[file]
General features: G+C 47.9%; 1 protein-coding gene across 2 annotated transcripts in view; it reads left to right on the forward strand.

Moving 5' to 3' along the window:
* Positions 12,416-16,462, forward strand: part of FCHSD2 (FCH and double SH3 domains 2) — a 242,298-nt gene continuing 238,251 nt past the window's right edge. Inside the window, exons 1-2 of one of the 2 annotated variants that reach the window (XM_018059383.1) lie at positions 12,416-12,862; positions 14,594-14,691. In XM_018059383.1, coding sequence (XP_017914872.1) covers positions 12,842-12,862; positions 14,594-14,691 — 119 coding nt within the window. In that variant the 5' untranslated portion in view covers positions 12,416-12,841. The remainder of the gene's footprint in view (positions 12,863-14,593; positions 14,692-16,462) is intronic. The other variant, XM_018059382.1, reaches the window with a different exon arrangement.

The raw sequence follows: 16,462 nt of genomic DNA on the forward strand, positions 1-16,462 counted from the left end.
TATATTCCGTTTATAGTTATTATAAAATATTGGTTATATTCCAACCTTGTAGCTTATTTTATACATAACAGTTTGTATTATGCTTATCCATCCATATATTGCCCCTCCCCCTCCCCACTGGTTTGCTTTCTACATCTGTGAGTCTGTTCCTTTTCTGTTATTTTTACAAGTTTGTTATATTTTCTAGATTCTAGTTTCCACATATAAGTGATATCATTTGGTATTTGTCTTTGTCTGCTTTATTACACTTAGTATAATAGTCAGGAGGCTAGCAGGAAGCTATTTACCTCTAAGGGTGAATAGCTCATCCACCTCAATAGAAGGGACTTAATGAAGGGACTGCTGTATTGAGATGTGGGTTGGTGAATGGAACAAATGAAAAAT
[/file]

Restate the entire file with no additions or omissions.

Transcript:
General features: G+C 47.9%; 1 protein-coding gene across 2 annotated transcripts in view; it reads left to right on the forward strand.

Moving 5' to 3' along the window:
* Positions 12,416-16,462, forward strand: part of FCHSD2 (FCH and double SH3 domains 2) — a 242,298-nt gene continuing 238,251 nt past the window's right edge. Inside the window, exons 1-2 of one of the 2 annotated variants that reach the window (XM_018059383.1) lie at positions 12,416-12,862; positions 14,594-14,691. In XM_018059383.1, coding sequence (XP_017914872.1) covers positions 12,842-12,862; positions 14,594-14,691 — 119 coding nt within the window. In that variant the 5' untranslated portion in view covers positions 12,416-12,841. The remainder of the gene's footprint in view (positions 12,863-14,593; positions 14,692-16,462) is intronic. The other variant, XM_018059382.1, reaches the window with a different exon arrangement.

The raw sequence follows: 16,462 nt of genomic DNA on the forward strand, positions 1-16,462 counted from the left end.
TATATTCCGTTTATAGTTATTATAAAATATTGGTTATATTCCAACCTTGTAGCTTATTTTATACATAACAGTTTGTATTATGCTTATCCATCCATATATTGCCCCTCCCCCTCCCCACTGGTTTGCTTTCTACATCTGTGAGTCTGTTCCTTTTCTGTTATTTTTACAAGTTTGTTATATTTTCTAGATTCTAGTTTCCACATATAAGTGATATCATTTGGTATTTGTCTTTGTCTGCTTTATTACACTTAGTATAATAGTCAGGAGGCTAGCAGGAAGCTATTTACCTCTAAGGGTGAATAGCTCATCCACCTCAATAGAAGGGACTTAATGAAGGGACTGCTGTATTGAGATGTGGGTTGGTGAATGGAACAAATGAAAAAT